In doing so, he side-stepped the controversial debate over shifts of power from states to the federal government, and trusted that logic would eventually prevail over a collusive Medical-Industrial Complex with an iron lock grip on a system that deals everyone imaginable in on the sickness profitability curve – except the patient.
On July 30, 1965, President Lyndon B. Johnson signed into law “Medicare,” a national insurance plan for all Americans over 65. He did so in front of former President Truman, who 20 years earlier had proposed a national health plan for all Americans, and for his trouble was labeled by the AMA as the future father of “socialized medicine.”
For Truman, there was a double irony that day in 1965. First of all, the signing was occurring at around the same time as our neighbor to the north was signing their own national health plan, also called “Medicare”, but their’s covered all Canadian citizens, not just the elderly.
The second incongruity was that Truman was fully aware that in 1945, as he was being tarred and feathered as unpatriotic by taxpayers for having the gall to suggest that health care was a human right, those very same citizens were unknowingly funding the creation of national health plans as democracy stabilizers in our two primary vanquished enemies – Germany and Japan – as part of the US taxpayer funded Marshall Plan.
By JOE FLOWER
A hot take on healthcare in the Democratic debate: They’re doing it wrong.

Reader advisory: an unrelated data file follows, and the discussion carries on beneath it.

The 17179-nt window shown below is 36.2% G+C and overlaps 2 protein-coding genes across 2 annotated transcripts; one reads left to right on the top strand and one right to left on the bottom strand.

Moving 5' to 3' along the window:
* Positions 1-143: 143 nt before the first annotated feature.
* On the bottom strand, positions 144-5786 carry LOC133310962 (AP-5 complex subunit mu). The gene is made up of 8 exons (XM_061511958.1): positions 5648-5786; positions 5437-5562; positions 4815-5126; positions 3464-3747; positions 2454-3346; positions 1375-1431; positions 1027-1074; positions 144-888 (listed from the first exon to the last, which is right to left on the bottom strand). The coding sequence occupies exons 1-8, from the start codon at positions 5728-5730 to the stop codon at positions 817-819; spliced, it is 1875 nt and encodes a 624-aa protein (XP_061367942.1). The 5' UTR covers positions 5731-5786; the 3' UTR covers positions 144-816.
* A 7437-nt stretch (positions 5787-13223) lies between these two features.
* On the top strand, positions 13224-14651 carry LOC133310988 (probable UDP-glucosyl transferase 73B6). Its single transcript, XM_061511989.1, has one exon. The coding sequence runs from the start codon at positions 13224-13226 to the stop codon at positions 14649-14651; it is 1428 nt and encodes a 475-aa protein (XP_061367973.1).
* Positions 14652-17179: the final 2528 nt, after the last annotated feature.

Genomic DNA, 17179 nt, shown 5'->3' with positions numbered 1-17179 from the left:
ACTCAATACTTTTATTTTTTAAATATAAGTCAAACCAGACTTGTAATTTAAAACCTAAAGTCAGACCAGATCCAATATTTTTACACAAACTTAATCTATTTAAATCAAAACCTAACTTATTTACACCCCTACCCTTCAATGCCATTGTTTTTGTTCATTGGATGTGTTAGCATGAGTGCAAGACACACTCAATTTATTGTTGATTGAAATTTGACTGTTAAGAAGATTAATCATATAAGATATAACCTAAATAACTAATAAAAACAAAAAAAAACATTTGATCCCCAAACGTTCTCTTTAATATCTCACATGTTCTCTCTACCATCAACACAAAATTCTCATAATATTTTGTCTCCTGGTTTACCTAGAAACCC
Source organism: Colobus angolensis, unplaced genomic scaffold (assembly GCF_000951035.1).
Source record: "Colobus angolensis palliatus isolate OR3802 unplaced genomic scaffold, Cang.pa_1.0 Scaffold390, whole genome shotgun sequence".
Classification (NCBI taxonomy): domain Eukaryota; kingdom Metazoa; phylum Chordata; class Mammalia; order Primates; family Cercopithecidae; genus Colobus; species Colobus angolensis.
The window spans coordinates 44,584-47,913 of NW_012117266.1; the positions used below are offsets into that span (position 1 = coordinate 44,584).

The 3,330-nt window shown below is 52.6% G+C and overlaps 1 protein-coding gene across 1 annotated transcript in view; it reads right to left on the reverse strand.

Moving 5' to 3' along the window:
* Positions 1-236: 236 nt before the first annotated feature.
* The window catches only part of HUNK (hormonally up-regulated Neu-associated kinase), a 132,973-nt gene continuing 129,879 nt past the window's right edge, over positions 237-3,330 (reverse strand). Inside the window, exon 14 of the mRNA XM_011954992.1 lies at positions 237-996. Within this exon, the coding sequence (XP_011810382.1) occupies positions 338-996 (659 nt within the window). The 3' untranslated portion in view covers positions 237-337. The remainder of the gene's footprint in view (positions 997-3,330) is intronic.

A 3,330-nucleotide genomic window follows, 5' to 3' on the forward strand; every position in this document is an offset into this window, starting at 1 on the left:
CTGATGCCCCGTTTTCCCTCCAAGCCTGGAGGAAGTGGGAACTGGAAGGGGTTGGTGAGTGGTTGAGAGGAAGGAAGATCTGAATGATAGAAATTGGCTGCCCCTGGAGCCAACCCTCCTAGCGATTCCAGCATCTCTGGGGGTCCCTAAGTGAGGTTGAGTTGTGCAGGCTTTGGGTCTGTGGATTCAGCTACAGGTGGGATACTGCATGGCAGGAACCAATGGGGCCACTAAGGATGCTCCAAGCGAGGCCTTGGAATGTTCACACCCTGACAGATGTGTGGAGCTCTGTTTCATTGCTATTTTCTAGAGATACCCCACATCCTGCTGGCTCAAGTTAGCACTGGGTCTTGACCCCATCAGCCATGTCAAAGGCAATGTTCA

Healthcare is not a reason to choose between the Democratic candidates.
They are all for greater access and in some way to cover everyone, which is great.
None of their plans will become law, but if they are elected those plans will become the starting point of a long discussion and legislative fight. The difference in their plans (between, say, Buttigieg or Biden and Warren or Sanders) is more of an indication of their general attitude toward governance rather than an outline of where we will end up.
Democrats are focused on coverage, Trump is on cost.
Around 90% of Americans already have coverage of some sort. Polls show that healthcare is voters’ #1 priority. Read the polls more closely, and you’ll see that it’s healthcare cost specifically that they are worried about.
Democrats seem to assume that extending more government control will result in lower costs. This is highly debatable, the devil’s in the details, and our past history on this is good but not great.
The President, on the other hand, can make flashy pronouncements and issue Executive Orders that seem intended to bring down costs and might actually. It’s highly questionable whether they will be effective, or effective any time soon. Still, they make good headlines and they especially make for good applause lines at a rally and good talking points on Fox.
But, Ms. and Mr. Average Voter will hear that Trump is very concerned about bringing down their actual costs. The Democratic plans all sound to the untutored ear (which is pretty much everyone but policy wonks like you and me) like they will actually increase costs while taking away the insurance that 90% already have in one way or another.
It is important to take care of everyone. But it is a mistake for the Democrats to allow this to become a battle of perception between cost and coverage. Voters’ real #1 concern is about cost, not coverage.
Joe Flower has 40 years of experience in the healthcare world and has emerged as a thought leader on the deep forces changing the system in the United States and around the world.